When two soulmates are working on the same issues, they can end up triggering each other's shadow material. Same-age soulmate relationships can be as painful as they are exciting. In these relationships, I am frequently reminded that I have to solve my own problems. My soulmates can witness and support my growth, but they can't do it for me. My same-age soulmate relationships have been a mirror to me. I learned to love myself by loving my friends who are like me. These relationships ultimately led to me becoming a self-compassion coach.
I don't have any experience being in a relationship with an older soulmate, unless I count my teachers (whom I only know through their books and programs) and my spirit guides. So I can't say how it feels to be in a relationship with an older soulmate, except in regards to what I've experienced when talking with my spirit guides during OBE's.
A spirit guide is an advanced soul who is a teacher to souls who are younger than himself. When I first met my spirit guides, I was so awe-struck that I felt intimidated. I felt like I was naked because they seemed to know everything about me. It was quite embarrassing.
I felt a strange mixture of feelings, including shame for my inadequacy, excitement at meeting them, and the desire to please them. The spirit guides weren't fazed by my ambiguous feelings. They understood perfectly what I was going through, and they loved me unconditionally.
Spirit guides are not like earthly authority figures. They aren't trying to control anyone, and they don't want to be worshipped or obeyed. They are humble and wise, and they only do what's best for you. Working with spirit guides taught me what it means to be a teacher. I learned more from their energy than I learned from the words they spoke, which were few - even though I asked lots of questions :)
Old souls can be hard to recognize. They are not the loud people in the group. Sometimes they are well-disguised like the old hag in Beauty and the Beast, who is really a beautiful enchantress. I think that if I met an old soul, I would recognize their energy. It would feel like the energy of a spirit guide.
The Good Side (Often Misunderstood)
Older souls have much to offer in the way of teaching. Younger souls may not recognize the love of an older soul because there is less attachment in it. It's not what most people think of as love.
Sanaya Roman says, "Older souls are often able to detach from personality reactions, offering you a more impersonal, wise love. This might not always be comfortable to you."
Sanaya has a gift for understatement. I've been verbally attacked by younger souls who accused me of not loving them because I refused to fight with their egos. I was able to detach from this dysfunctional dynamic and give them their freedom.
Mature love doesn't look like love to a younger soul who just wants to fight. And from the perspective of the older soul, the younger soul looks like a two-year-old throwing a tantrum.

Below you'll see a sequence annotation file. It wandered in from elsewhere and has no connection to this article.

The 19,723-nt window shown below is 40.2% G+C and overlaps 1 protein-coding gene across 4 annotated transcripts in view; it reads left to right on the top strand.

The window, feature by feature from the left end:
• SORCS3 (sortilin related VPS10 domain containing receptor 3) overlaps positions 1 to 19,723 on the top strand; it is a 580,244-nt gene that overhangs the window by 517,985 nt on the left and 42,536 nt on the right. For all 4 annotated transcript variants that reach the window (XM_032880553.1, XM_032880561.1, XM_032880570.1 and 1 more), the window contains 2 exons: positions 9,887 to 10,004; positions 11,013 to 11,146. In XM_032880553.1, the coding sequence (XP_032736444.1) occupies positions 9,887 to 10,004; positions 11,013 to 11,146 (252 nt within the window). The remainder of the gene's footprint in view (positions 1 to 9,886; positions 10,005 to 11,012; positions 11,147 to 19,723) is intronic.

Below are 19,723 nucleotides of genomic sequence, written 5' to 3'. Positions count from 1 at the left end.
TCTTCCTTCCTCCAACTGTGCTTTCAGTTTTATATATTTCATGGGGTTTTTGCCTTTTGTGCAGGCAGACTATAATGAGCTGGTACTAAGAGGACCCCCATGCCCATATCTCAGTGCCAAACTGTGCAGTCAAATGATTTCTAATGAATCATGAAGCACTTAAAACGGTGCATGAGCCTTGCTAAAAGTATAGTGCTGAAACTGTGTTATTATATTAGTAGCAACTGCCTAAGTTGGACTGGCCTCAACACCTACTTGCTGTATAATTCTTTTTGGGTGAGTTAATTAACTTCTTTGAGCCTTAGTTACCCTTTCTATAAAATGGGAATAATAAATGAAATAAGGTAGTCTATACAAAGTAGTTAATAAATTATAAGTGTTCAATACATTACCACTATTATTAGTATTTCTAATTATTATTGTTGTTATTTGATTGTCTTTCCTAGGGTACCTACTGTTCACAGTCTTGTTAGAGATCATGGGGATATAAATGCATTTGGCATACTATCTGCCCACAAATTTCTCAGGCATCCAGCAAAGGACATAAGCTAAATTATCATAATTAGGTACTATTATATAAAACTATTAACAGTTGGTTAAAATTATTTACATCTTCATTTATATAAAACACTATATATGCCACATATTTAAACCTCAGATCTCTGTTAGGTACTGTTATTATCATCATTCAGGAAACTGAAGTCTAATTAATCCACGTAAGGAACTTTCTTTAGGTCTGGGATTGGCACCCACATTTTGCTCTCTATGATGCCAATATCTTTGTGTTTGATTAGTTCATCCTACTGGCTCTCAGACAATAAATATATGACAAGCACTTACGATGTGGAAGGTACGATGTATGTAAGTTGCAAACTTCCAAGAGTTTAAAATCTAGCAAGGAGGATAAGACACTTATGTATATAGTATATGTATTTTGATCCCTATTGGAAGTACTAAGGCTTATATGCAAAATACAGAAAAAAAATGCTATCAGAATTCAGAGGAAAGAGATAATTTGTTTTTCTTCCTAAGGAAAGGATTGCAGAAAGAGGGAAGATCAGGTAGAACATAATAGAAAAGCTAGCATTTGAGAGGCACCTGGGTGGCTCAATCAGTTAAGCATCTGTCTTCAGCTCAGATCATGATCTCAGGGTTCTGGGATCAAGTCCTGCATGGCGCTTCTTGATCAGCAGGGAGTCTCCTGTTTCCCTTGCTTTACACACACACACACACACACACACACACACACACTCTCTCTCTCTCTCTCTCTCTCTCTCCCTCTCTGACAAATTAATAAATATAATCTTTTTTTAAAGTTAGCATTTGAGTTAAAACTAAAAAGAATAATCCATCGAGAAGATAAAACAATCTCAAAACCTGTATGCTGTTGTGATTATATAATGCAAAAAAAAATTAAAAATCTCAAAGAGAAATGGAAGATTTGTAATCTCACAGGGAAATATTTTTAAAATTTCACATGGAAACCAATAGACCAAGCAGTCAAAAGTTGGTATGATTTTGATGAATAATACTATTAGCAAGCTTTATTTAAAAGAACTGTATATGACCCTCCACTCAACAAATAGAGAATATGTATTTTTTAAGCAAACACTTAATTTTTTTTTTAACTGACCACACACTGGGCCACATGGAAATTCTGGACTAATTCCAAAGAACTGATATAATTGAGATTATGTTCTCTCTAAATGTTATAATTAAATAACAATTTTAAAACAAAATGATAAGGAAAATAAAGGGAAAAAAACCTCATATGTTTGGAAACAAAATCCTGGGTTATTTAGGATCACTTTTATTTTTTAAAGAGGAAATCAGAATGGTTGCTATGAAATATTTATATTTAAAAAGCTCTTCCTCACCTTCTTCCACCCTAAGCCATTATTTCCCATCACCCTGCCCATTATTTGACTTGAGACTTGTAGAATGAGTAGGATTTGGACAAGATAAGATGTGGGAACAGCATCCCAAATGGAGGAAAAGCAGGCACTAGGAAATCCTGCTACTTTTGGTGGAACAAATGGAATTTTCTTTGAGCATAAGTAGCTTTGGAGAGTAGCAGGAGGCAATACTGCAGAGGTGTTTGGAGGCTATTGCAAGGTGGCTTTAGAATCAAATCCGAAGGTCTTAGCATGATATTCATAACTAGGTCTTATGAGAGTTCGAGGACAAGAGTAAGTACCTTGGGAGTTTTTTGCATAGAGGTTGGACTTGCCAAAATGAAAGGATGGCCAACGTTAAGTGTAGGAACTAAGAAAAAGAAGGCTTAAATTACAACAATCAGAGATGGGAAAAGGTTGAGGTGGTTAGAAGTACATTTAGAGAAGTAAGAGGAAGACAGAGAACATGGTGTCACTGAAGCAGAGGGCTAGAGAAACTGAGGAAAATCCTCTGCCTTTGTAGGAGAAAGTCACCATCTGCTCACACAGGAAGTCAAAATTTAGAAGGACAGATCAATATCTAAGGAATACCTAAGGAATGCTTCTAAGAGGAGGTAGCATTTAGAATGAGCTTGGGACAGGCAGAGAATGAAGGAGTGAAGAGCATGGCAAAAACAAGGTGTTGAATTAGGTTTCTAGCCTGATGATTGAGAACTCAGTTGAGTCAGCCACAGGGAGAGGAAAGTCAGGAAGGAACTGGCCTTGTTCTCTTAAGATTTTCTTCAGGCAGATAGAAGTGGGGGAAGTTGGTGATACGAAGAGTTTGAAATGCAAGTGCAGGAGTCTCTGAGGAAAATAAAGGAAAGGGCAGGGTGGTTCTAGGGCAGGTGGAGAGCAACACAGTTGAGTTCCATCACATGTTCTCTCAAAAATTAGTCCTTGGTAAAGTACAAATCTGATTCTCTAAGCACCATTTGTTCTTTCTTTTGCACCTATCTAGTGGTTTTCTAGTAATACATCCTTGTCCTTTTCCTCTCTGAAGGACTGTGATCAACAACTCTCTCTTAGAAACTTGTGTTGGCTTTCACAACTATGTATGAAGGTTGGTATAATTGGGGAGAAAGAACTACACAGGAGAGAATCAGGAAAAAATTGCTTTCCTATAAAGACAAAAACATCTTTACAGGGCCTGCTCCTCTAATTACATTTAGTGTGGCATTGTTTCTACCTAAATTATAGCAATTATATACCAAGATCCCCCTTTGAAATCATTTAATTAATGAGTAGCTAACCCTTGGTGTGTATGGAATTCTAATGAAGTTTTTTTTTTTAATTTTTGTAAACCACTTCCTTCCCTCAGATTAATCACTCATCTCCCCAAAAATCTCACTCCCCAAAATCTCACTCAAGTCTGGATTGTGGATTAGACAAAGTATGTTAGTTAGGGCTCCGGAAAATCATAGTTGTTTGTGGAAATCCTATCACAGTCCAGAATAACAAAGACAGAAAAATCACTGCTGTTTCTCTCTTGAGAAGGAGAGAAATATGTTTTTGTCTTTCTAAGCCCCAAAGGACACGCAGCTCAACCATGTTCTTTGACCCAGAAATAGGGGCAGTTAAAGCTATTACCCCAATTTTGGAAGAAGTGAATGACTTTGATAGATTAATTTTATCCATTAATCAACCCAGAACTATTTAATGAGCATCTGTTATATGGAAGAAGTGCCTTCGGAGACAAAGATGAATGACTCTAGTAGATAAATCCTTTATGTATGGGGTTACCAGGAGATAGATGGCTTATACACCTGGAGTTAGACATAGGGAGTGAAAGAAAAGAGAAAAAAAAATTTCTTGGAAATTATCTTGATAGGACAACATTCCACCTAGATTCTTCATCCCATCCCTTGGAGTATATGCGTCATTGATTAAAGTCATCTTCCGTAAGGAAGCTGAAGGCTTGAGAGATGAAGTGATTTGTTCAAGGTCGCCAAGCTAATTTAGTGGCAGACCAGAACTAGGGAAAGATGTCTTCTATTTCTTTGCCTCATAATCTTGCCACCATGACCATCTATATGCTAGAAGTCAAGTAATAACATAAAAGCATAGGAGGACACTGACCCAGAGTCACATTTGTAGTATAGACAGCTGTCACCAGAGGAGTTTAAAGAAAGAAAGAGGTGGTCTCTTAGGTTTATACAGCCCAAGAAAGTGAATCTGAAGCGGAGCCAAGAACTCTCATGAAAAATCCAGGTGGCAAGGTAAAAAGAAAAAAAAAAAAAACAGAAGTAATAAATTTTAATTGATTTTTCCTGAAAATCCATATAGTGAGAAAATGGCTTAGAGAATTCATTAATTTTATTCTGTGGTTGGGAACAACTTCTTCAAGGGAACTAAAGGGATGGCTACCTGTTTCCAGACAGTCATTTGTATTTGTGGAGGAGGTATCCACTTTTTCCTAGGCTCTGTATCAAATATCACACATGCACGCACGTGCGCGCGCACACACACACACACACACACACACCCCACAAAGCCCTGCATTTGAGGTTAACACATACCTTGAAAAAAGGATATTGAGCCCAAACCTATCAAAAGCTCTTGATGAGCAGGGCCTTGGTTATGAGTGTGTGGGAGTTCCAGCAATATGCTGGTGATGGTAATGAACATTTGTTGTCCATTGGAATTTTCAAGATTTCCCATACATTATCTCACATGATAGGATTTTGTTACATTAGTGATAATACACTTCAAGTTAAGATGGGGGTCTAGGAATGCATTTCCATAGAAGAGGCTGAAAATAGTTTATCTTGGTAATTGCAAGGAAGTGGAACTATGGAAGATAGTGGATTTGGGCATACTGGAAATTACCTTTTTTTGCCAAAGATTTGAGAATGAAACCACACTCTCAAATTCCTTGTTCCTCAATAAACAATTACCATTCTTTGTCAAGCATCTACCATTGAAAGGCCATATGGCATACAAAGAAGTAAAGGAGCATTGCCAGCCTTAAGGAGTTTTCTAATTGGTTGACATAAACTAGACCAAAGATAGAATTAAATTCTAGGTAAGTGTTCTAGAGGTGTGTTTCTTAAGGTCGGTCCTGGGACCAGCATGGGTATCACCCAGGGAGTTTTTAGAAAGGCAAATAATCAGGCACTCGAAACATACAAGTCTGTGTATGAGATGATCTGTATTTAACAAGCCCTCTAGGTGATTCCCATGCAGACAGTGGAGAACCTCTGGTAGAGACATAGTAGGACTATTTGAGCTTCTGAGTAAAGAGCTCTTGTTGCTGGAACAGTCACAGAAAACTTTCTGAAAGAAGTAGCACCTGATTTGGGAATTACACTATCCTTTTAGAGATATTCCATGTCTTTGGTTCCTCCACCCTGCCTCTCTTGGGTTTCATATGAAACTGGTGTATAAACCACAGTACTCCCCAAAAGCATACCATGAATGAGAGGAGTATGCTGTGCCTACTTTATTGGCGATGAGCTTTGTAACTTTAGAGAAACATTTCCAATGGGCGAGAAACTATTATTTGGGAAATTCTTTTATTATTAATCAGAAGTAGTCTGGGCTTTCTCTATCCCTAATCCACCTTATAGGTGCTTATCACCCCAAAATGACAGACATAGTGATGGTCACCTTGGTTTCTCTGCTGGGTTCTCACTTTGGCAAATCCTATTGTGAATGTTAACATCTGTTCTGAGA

Humility is knowing who we really are. Every soul has a unique journey. Humility is accepting and loving our own journey, as well as appreciating other souls for the roles they play in our lives. A teacher cannot be a teacher without students. At some point, the line between teacher and student blurs.
The real student is the one who learns the most in the relationship. Older souls are better students because they learn from every situation and every person they meet. Nothing is lost on a person who is aware, humble and teachable.
Choosing a Soulmate
In my coach training, we were taught a guided meditation for attracting your soulmate in which the client goes to the soul plane and experiences the energy of being with younger, same-age, and older souls. This enables the client to get an idea of what type of soulmate would be best for them. Christy Whitman, the head of the Quantum Success Coaching Academy, says that she purposely chose to marry a younger soul the first time around because she thought it would be fun to teach. After 8 years of frustration, she'd had enough. The next time, she chose a same-age soul. She's now happily married.
As a coach, I don't try to influence a client in their choice of soulmate. But I do think it's appropriate to point out the pros and cons of each possible choice. I think that my soul chose for me to marry a younger soul the first time around because it was part of my development as a teacher. I learned so many lessons - mostly about what not to do. Once we learn our lessons, we don't have to repeat them. Then we can try something new.
Now that you are aware of soulmate dynamics, you can use what you've learned to consciously attract the souls that you want in your life. Do you need more students? Or a new teacher? Do you need a friend or a lover who is working on the same issues that you are?
Look at the relationships you've already attracted. What are you learning in these relationships? How are they promoting your growth?
My ears perked up when I heard two of my teachers (Genpo Roshi and Hal Stone) talk about how they know that their work will continue on the other side. They know what they are preparing for, and they value all the people in their lives - students, teachers, and same-age souls. We all need each other. I don't care for any of the popular books on how to attract a soulmate. They seem to be more focused on the ego than the soul. I take a serious, spiritual approach to soulmates and their purpose in our lives. If you want to learn more about soulmates, I recommend Michael Newton's soul journey books. They are grounded in a deep understanding of the soul.